Pre-pregnancy overweight and obesity (OWOB) is associated with higher adiposity at birth, abnormal fetal growth (large and small for gestational age infants) and medically indicated and spontaneous preterm births.
Polyunsaturated fatty acids (PUFA) have been found to modulate inflammation, insulin sensitivity and lipid metabolism, and a recently published Cochrane review showed that n omega-3 supplementation was associated with reduced risk of preterm birth and low birthweight (BW).
Animal studies and post-hoc analyses from prior RCTs suggest women with higher baseline metabolic dysregulation and with low n-3 status may most benefit from dietary supplementation. However, studies evaluating the role of supplementation specifically in these higher risk cohorts are lacking.
The authors of the current study previously reported that in women with OWOB, higher n-6/n-3 PUFA ratio was associated with shorter length of gestation and impaired fetal growth. However, the effects of n-3 PUFA supplementation on length of gestation and neonatal outcomes, specifically in women with OWOB, are still unknown.
The current pilot double-blind RCT involved 48 healthy women (24 placebo and 24 supplemented) with body mass index (BMI) > 25 kg/m2 and was conducted to investigate the effects of n-3 supplementation starting in early gestation (<16 weeks).
The study was unique because it was comprised specifically of women with OWOB who have an increased risk of preterm birth and a unique metabolism characterised by chronic low-grade inflammation, oxidative stress, and an imbalance in pro-inflammatory n-6 vs. anti-inflammatory n-3 PUFA.
Blister packs were dispensed monthly at routine obstetrical visits checked for compliance and side effects. There were two visits in the clinical research unit (CRU) at MetroHealth Medical Center for each study participant: visit one between 8–16 weeks and visit 2 between 34–36 weeks
This study's researchers previously reported the primary findings from this study, that n-3 PUFA supplementation reduced systemic and placental inflammation, and in a secondary analysis of the trial they reported that n-3 PUFA supplementation reduced placental lipid storage.
The objective of the present report was to study the results to explore the preliminary efficacy of n-3 PUFA supplementation on neonatal adiposity, fetal growth and length of gestation.
Results suggest that supplementation with n-3 PUFA led to higher lean mass accrual at birth as well as improved fetal growth and longer gestation. However, the effects of supplementation were only evident in women with a high dietary n-6/n-3 ratio, suggesting that n-3 supplementation may be beneficial specifically in mothers with overall lower diet quality and high metabolic dysfunction.
The authors also note that supplementing women who are already replete in omega-3 PUFA may increase risk for preterm birth.
They also found n-3 supplementation had stronger effects in male babies, versus females, contrary to previous studies.
The report concludes: "This pilot study provides preliminary evidence that supplementation with n-3 PUFA during pregnancy in women with OWOB for ~25 weeks may increase fetal fatfree mass accrual, improve fetal growth, and increase length of gestation.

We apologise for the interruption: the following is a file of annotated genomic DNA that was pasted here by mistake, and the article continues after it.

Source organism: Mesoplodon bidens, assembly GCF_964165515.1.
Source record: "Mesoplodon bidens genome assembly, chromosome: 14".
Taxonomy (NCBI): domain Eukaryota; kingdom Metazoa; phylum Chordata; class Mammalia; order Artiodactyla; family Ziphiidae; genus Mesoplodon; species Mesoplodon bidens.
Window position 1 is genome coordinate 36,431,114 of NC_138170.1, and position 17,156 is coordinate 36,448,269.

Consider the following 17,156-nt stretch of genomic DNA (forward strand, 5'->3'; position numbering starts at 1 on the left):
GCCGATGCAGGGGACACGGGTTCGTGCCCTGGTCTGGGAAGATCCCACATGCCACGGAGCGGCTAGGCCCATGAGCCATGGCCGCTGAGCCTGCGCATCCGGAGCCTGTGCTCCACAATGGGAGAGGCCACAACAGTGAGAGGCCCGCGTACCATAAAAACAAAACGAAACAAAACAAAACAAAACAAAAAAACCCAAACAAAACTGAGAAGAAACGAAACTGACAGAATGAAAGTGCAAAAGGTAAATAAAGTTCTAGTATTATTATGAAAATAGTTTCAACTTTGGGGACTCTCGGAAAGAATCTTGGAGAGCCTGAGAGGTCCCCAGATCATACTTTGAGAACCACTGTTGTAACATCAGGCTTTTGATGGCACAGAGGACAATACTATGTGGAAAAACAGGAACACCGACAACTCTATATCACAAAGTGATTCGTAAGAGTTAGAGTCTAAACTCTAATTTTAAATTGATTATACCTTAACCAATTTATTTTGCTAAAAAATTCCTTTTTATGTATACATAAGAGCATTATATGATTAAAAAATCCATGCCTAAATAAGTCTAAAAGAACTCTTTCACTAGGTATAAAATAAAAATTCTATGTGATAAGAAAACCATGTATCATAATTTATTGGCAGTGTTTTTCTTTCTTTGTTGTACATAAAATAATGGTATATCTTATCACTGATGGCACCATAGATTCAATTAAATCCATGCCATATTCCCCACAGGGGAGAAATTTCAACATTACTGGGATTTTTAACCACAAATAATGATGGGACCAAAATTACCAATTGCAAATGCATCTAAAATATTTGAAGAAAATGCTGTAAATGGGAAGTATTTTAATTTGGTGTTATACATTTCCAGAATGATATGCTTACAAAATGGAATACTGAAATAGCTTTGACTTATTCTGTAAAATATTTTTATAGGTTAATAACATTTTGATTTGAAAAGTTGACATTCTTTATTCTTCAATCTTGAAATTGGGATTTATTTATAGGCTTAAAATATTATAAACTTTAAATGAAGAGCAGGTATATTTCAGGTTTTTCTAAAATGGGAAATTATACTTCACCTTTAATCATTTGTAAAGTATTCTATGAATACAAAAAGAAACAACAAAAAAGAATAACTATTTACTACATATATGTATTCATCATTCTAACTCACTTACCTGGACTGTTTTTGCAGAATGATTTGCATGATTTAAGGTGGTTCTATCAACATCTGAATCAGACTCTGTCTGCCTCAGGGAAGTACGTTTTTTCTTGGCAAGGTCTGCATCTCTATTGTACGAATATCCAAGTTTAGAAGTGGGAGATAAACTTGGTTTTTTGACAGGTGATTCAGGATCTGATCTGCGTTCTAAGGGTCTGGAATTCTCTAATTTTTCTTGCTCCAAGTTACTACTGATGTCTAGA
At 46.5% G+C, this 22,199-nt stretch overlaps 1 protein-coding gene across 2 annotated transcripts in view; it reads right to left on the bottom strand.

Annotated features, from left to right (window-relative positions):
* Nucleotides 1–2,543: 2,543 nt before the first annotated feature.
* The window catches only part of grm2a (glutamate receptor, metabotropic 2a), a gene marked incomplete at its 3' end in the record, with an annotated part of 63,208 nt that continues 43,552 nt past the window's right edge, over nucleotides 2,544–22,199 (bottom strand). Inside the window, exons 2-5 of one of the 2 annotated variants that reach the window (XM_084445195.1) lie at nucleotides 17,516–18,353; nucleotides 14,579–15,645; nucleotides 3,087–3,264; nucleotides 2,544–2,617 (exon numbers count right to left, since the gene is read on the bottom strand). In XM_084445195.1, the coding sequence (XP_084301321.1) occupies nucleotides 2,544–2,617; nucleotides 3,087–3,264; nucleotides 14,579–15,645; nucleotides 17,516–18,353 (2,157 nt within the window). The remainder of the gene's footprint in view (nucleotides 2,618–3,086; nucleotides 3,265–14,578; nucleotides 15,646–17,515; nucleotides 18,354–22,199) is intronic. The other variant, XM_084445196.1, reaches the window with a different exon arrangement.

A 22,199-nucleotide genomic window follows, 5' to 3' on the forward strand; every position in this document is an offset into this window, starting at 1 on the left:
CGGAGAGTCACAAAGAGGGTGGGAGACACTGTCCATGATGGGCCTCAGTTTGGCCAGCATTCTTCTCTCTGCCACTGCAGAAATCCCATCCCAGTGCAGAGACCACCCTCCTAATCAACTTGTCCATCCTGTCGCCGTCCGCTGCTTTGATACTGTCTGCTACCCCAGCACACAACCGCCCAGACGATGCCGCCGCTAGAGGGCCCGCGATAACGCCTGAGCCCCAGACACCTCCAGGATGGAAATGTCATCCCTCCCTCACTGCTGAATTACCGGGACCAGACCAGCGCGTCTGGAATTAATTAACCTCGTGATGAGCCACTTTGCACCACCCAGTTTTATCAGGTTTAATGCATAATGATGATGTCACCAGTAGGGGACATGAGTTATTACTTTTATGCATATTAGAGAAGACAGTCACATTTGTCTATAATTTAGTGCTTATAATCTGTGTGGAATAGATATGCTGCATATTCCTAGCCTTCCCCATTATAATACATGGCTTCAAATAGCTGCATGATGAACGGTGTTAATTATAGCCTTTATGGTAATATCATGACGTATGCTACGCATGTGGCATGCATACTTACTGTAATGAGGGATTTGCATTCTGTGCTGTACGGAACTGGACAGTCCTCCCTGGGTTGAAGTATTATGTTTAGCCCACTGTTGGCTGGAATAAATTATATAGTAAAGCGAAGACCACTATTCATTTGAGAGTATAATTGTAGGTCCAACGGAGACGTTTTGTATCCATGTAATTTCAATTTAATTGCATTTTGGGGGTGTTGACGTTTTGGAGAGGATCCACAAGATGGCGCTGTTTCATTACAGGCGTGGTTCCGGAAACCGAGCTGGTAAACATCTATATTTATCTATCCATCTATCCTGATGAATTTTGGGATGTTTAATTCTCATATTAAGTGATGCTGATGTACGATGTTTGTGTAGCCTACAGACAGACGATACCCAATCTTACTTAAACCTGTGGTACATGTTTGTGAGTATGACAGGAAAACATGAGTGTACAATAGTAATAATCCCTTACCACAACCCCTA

"Improving the n-3 status in pregnancy may have value as a prophylactic intervention in some women, particularly those with high-risk pregnancies such as women with obesity. Larger adequately powered trials of n-3 supplementation or dietary intervention specifically in women with OWOB starting before conception or early in pregnancy should be conducted to confirm these findings and explore the long-term impact on offspring adiposity and cardiometabolic health."
Maternal obesity-associated inflammation has been found to be associated with altered placental lipid metabolism and insulin signaling that are thought to lead to excessive nutrient transport, resulting in increased fetal fat accretion. Placental inflammation can also result in abnormal placentation and vasculature that may lead to placental insufficiency, resulting in intra-uterine growth restriction and preterm births. This adverse metabolic environment is associated with metabolic programming in the offspring with consequences throughout the lifespan.
Prospective cohort studies have shown associations of higher n-6 PUFA with lower birthweight (BW), higher fat mass (FM) and higher body fat, and associations of higher n-3 with higher lean mass (LM) and lower adiposity in childhood. Animal studies have shown that interventions to increase the antiinflammatory omega-3 (n-3) to pro-inflammatory n-6 ratio can reduce obesity-induced inflammation and insulin resistance and prevent offspring adverse metabolic programming.
Prior to the current study, several n-3 randomized controlled trials (RCTs) have reported mixed findings, and systematic reviews have not been conclusive on the effects of n-3 supplementation on neonatal outcomes, specifically offspring body composition.
Catalano. P. M., et al
"Effect of Omega-3 Supplementation in Pregnant Women with Obesity on Newborn Body Composition, Growth and Length of Gestation: A Randomized Controlled Pilot Study"
https://doi.org/10.3390/nu13020578 (registering DOI)